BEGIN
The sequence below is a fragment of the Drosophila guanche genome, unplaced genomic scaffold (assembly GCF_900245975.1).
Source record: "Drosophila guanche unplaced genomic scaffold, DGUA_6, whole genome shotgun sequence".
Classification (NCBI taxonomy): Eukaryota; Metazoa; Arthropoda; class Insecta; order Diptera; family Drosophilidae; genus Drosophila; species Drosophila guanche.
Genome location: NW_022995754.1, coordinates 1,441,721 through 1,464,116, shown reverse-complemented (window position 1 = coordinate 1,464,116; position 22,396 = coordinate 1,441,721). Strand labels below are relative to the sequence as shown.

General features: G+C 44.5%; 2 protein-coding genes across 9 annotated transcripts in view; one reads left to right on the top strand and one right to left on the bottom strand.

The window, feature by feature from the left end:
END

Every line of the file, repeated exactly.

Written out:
The sequence below is a fragment of the Drosophila guanche genome, unplaced genomic scaffold (assembly GCF_900245975.1).
Source record: "Drosophila guanche unplaced genomic scaffold, DGUA_6, whole genome shotgun sequence".
Classification (NCBI taxonomy): Eukaryota; Metazoa; Arthropoda; class Insecta; order Diptera; family Drosophilidae; genus Drosophila; species Drosophila guanche.
Genome location: NW_022995754.1, coordinates 1,441,721 through 1,464,116, shown reverse-complemented (window position 1 = coordinate 1,464,116; position 22,396 = coordinate 1,441,721). Strand labels below are relative to the sequence as shown.

General features: G+C 44.5%; 2 protein-coding genes across 9 annotated transcripts in view; one reads left to right on the top strand and one right to left on the bottom strand.

The window, feature by feature from the left end: